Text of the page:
The closing blues-rock Living A Lie is by far the best song available. It is on par with the best ones from the band actually: a typical but great bluesy one which figures an excellent guitar solo as well as a great vocal part.

If only the band would have released more songs like the last three ones featured on this album, they would have achieved a much better work.

One star (even if Living A Lie is a good song).

Review by UMUR
SPECIAL COLLABORATOR Honorary Collaborator
2 stars "Kid´s Stuff" is the 5th full-length studio album by UK rock/hard rock act Babe Ruth. The album was released through Capitol Records in the US and through EMI Records in the UK in 1976. A major change to the lineup occured before the recording of the album, as lead vocalist Jenny Haan left the band to be replaced by Ellie Hope. As a consequence of that there is not a single remaining member left on "Kid´s Stuff" from the lineup who recorded the debut album "First Base (1972)".

Regardless of the lineup change on the lead vocalist spot, the music actually still sounds like Babe Ruth even though a few funky elements have found their way into the band´s sound. The compositions are generally not very strong though and I´d only mention the rocking "Oh Dear, What a Shame", the pretty good "Welcome To the Show", the short instrumental synth track "Nickelodeon" which is the only track with ties to progressive rock on the album, the hard rocking "Keep Your Distance" and the power ballad "Living A Lie" as decent tracks on the album. The rest are either pretty bad or not worth mentioning at all. The comparisions to Wishbone Ash and Led Zeppelin still hold true, but think of the weakest material released by those artists and then this is still a bit weaker.

New vocalist Ellie Hope has a raw rock mama voice and does a decent job on the album, but she struggles to reach the heights of the fantastic Jenny Haan. The production is well sounding and suits the music. A warm, organic, and pleasant sounding seventies production. "Kid´s Stuff" isn´t a catastrophy to my ears but it´s not really a good album either. A 2.5 star (50%) rating is warranted. Do yourself a favour and check out any of the band´s previous four albums before listening to this one. It would be wrong to form an opinion about Babe Ruth on the grounds of the material on this album.

Review by Tarcisio Moura
2 stars Well, I finally found a copy of this album after waiting for years to give it a chance. A friend got a remastereed CD version and I must say that Kid´s Stuff was not nearly as bad as I initially thought it would be based on the ratings this record got here at PA. By this time the band had lost the two last original members, singer Janita Haan and bassist Dave Hewitt. With Bernie Mardsen as their leader now they moved on recruiting Ellie Hope and Ray Knot their replacements. The results? Well, not really their best LP ever. But not really bad either. There are some good stuff, but generally the feelingof losing Haan was too much.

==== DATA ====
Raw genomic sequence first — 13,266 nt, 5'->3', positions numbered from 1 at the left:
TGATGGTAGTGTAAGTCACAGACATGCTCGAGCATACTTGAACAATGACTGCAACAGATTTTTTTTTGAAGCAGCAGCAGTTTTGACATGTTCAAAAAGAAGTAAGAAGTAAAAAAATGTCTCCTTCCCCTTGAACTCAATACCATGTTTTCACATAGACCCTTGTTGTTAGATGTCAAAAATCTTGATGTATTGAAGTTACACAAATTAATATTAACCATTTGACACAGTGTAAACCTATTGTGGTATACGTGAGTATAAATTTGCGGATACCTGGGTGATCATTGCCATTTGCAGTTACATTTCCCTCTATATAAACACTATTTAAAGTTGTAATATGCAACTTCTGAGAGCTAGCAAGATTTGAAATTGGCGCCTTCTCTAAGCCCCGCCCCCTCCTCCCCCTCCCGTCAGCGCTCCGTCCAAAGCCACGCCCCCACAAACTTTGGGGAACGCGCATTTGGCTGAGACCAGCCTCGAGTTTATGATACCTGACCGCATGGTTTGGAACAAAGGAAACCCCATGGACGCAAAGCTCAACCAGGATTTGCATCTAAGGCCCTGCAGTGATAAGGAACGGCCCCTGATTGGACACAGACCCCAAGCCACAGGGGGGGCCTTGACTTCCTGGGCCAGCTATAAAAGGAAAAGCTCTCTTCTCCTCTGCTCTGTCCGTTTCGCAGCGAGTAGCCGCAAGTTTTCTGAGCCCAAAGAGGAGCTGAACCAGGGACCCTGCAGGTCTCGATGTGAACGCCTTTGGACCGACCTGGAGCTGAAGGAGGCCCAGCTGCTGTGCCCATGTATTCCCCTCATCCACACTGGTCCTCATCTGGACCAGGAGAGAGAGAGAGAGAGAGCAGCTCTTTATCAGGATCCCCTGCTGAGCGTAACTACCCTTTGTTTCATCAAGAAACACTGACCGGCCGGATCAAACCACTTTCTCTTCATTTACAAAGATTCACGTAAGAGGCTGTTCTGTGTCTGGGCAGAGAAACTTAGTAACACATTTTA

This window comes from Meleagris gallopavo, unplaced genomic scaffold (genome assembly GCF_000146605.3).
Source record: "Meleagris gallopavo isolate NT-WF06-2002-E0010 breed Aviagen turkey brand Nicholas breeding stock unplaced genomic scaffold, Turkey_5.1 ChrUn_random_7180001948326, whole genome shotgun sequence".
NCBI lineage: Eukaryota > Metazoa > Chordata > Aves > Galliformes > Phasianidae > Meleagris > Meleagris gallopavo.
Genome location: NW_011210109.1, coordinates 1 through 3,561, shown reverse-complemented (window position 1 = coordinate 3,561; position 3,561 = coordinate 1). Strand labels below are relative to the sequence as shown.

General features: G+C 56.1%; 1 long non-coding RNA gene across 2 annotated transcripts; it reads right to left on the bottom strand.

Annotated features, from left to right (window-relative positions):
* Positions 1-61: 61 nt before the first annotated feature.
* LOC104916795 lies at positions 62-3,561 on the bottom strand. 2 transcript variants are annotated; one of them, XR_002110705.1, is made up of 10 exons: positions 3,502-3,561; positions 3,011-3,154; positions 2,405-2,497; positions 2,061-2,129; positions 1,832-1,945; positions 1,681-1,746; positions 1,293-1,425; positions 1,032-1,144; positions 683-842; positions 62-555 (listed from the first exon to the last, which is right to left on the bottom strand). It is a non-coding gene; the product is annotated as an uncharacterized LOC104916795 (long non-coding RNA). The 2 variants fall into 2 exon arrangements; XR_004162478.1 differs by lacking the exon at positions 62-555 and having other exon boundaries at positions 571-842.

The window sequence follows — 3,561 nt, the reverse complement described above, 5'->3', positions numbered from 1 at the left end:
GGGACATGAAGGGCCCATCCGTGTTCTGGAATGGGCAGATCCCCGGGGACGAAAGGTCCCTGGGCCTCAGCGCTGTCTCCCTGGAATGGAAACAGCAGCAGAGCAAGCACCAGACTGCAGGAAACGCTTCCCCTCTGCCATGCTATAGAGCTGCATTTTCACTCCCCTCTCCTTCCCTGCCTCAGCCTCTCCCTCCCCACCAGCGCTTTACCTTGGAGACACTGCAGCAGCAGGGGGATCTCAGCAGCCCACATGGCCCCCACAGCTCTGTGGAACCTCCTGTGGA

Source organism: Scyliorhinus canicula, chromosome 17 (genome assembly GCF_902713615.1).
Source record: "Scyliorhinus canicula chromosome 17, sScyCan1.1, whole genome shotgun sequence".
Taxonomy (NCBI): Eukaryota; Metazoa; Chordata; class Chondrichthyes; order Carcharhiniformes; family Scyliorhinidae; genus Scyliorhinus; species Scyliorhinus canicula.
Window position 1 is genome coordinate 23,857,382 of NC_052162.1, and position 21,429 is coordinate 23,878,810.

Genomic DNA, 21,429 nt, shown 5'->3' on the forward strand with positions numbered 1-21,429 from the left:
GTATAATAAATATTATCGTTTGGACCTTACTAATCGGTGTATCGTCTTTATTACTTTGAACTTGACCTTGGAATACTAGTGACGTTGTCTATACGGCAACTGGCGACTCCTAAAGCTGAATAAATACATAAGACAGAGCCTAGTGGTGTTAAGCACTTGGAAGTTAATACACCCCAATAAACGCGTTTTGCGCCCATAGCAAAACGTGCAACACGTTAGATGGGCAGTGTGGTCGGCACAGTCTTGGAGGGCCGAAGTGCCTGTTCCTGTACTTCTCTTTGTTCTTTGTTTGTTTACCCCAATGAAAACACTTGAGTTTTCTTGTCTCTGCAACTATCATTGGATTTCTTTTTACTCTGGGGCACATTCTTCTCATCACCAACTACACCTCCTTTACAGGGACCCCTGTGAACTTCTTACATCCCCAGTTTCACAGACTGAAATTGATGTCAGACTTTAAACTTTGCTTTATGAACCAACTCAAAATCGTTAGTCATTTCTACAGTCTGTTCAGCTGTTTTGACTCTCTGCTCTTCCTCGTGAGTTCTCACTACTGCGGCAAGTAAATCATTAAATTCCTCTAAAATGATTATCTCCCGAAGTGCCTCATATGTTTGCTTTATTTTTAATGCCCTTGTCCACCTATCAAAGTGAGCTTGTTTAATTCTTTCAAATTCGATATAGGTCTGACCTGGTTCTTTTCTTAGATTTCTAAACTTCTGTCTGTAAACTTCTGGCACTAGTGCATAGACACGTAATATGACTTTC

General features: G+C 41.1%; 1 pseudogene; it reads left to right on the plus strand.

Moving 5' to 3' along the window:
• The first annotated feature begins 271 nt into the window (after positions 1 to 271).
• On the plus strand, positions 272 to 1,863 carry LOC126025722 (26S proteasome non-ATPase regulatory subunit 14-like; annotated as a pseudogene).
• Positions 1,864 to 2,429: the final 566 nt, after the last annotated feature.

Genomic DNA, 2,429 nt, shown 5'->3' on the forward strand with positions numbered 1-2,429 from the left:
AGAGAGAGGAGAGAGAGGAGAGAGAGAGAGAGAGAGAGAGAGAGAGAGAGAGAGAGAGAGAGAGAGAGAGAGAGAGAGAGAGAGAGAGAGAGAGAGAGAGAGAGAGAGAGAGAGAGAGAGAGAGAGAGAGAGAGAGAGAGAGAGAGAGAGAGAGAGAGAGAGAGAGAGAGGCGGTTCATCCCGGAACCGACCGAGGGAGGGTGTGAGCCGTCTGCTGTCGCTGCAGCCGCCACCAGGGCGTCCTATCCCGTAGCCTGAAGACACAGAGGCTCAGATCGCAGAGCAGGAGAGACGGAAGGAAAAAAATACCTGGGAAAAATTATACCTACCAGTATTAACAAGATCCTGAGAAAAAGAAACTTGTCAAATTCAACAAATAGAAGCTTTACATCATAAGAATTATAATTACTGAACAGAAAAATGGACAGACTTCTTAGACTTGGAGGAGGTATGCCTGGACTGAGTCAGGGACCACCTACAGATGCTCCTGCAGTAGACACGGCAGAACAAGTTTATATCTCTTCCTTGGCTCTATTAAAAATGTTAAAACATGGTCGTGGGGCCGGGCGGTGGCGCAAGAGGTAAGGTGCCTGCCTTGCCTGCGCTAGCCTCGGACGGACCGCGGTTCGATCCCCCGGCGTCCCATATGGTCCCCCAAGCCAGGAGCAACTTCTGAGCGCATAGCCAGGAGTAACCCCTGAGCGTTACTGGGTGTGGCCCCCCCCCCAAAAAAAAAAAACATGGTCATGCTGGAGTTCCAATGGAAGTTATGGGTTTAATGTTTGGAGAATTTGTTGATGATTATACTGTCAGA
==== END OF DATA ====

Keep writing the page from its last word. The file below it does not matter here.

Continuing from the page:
Hope has a good blues voice, but replacing an iconic and powerhouse singer like Haan was really beyond most mortal beings. Besides, the band seemed unsure on which way to go musically too (a problem that plagued Babe Ruth for far too long, and together with the constat line up changes, pratically destroyed their chances to made it big after their stunning debut a few years before). So while most of the tracks are good hard rockers, there is some funky and soul stuff creeping in too but NOT disco as some reviewer here claimed. You know, there is a difference between funky and soul to disco, specially the bass and drums patterns and definitly, Babe Ruth did nothing disco in their career. But the black danceable rhythms were indeed featured both on Kid´s Stuff and, to a lesser extent, to their previous one. Songs like Sweet Sweet Surrender, Oh Doctor and Since You Went Away are very much influenced by those musical forms. If you´re open minded person and/or like funky stuff, you´ll see they are quite good. However, overall I feel Kid´s Stuff lacking a strong musical direction. Their previous album, Stealin´Home, was varied, but was much more focused and the repertoire was way stronger (not ot mention Haan´s presence!).

Still there is at least one great number here, the closing Living A Lie, not only an excelent blues rock sample but surely one of their best songs ever (and oddly enough, sung by Marsden, who takes over lead vocal duties on several tunes). The only prog connection here might be the instrumental Nickelodeon, a short, nice, keyboard only track. While the tracklist overall isn´t great, there is not hacks either (as long as you like the funk and soul stuff, which I do). Marsden would eventually join David Coverdale´s Whitesnake, where this mix of styles would be far more succesful).

Conclusion: nice blues/rock/funk record, but nothing more. Not on par with Babe Ruth´s debut (whcih, by the way, none from their discography is) and sorely missing Janita Haan´s distinctive voice. Not much prog here either. Final rating: something between 2 and 2.5 stars.